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Color Blind?

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Color Blind?

This morning our staff attended a lecture on the Understanding Your Implicit Bias. The takeaway is that we all have biases, ways of looking at the world, groups of people, each other. These biases come from our parents, other role models we had as kids, extended families, the neighborhoods we grew up in, friends we hung around, and countless other influences. It wasn’t a lecture on “if” but “why” we developed biases and how they impact your interactions with people you encounter each day, what you think when you hear certain words, see certain images, and how deep these biases are rooted within us.

One of the more interesting topics the lecturer spoke about was the idea of being “color blind.” In other words not seeing a person’s skin color but their character. On the surface, this seems like a great way to connect with each other. The challenge with this way of thinking, according to the speaker, was that you strip a person of part of their identity. As a Christian, white, middle class, middle-aged, southern, heterosexual, male, each of these traits are part me. Along with the unique experiences of my life they make me who I am.

I found this a wonderful and a too often overlooked idea. Sometimes, in order to make everyone “equal”, we take away parts of their identity or neutralize them. When we do this we are doing a disservice to them and ourselves. People, fully known, recognized and loved, connects us in a balanced way that honors the breadth of humanity and the amazing uniqueness present in all of us.

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@BrianLoging (Twitter)

What are We?

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What are We?

This morning I walked into a sanctuary, on this 4th of July weekend, with this shirt staring me in the face. On the back of it was written the Declaration of Independence  ( I found it odd to be wearing this shirt in church but understand that being a Christian and an American go hand in hand for a large number of people. I often wonder which one folks would choose if the choice was forced upon them.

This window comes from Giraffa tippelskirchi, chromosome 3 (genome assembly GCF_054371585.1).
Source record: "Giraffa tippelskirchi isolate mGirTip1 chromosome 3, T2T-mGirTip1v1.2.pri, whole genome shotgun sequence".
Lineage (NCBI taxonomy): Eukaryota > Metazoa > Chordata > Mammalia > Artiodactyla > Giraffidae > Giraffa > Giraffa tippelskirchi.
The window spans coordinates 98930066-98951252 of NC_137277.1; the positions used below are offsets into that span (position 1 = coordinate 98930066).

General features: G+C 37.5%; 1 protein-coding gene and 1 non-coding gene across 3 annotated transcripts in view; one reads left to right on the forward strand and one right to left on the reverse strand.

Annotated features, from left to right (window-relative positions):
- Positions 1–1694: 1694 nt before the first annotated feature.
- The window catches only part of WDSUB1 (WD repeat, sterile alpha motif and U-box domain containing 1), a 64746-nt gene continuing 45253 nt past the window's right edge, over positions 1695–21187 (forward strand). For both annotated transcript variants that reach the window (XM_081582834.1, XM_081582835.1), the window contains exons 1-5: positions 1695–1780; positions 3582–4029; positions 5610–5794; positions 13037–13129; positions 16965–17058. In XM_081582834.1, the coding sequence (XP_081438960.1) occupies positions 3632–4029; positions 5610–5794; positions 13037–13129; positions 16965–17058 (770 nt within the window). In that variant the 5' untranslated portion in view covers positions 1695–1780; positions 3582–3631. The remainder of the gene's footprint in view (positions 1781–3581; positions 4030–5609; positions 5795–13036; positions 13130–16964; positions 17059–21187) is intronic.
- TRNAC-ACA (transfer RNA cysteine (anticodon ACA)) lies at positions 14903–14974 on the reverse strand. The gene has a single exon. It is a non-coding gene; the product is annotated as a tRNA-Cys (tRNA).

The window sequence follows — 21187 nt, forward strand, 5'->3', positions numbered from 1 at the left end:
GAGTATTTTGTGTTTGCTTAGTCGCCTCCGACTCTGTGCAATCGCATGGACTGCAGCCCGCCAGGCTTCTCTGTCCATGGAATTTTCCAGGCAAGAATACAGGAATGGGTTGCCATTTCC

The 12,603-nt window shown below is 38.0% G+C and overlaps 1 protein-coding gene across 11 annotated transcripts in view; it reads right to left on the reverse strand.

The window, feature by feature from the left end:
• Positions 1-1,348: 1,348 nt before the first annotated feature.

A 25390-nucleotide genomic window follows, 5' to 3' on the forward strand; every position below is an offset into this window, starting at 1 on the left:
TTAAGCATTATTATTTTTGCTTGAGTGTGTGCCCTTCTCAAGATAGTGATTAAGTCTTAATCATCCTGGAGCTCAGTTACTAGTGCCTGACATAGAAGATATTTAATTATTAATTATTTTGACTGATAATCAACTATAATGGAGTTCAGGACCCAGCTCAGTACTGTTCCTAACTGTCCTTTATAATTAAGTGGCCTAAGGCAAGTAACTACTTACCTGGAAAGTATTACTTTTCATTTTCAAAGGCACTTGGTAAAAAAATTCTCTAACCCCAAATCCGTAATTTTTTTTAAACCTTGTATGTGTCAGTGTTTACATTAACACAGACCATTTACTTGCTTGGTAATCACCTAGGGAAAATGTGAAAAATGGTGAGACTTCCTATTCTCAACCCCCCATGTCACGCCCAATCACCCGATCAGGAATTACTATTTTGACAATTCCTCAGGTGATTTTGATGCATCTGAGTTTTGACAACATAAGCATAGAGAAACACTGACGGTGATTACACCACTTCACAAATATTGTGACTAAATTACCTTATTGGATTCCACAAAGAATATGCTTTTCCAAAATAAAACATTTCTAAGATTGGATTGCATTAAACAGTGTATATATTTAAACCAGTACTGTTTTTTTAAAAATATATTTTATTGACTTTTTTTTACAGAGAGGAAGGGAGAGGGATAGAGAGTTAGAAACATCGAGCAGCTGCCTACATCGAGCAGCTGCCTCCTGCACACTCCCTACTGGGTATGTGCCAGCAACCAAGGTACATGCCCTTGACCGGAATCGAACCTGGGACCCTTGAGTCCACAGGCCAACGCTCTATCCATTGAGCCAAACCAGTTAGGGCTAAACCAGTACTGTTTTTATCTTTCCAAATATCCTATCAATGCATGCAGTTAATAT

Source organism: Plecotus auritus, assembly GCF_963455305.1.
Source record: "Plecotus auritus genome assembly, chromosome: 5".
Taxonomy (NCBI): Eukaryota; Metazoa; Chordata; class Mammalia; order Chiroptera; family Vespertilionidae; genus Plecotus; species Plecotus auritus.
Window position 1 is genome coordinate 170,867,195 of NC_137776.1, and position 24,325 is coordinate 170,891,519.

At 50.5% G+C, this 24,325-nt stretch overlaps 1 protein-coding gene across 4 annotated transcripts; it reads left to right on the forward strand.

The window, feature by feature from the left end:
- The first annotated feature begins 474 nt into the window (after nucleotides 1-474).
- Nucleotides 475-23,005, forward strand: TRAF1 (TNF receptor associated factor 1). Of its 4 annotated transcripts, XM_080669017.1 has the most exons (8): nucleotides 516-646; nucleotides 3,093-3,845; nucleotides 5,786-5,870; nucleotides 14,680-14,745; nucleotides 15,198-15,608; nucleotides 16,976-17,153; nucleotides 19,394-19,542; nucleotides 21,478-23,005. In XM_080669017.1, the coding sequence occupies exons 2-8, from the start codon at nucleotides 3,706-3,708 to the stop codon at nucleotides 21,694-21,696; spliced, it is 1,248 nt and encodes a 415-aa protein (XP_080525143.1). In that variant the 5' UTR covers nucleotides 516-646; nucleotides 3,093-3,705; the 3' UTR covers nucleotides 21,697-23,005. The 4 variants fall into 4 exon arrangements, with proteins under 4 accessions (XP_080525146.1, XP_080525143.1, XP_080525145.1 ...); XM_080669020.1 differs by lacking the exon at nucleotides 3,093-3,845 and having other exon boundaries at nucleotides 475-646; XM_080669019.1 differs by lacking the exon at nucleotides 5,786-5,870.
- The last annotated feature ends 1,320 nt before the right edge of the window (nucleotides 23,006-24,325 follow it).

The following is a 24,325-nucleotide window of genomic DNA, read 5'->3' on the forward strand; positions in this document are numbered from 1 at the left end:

I focused my attention on the words being sung, the scripture being read, the prayers being recited. The final hymn we sang was one I had never heard before but the lyrics moved my spirit. It was entitled; “Lord of all nations, Grant me Grace.”

1 Lord of all nations, grant me grace To love all men of every race And in each fellow-man to see My brother, loved, redeemed by thee.

2 Break down the wall that would divide Thy children, Lord, on every side. Let me seek my neighbor’s good In bonds of Christian brotherhood.

3 Forgive me, Lord, where I have erred By loveless act and thoughtless word. Make me to see the wrong I do Will crucify my Lord anew.

4 Give me thy courage, Lord, to speak Whenever strong oppress the weak. Should I myself the victim be, Help me forgive, remembering thee.

As we lifted up this song my attention was once again drawn to the man wearing the Declaration of Independence shirt. It seems our country is run by two things; hate for those who disagree with us and fear of those different from us.

The song asks the “Lord of all nations” to allow us a heart big enough to love all people, to see them as our brothers and sisters. At a time where many are wanting walls built this song asks God to break down the wall that would force God’s children to choose sides. It challenges us to reach out to our neighbor regardless of race, color, creed or political preference. If we fail to do this we are to ask forgiveness for acts and words that do not espouse “God’s love.” We are also challenged to have courage when we are oppressed or when we find ourselves on the side of the oppressors, asking forgiveness and speaking God’s truth to power.

I wonder how many would wear a shirt with the words to this hymn imprinted on them as the man wore his shirt today. I also reflected on our nation, its claimed Christian heritage, and how we have lost our way.

Brian Loging (Twitter)


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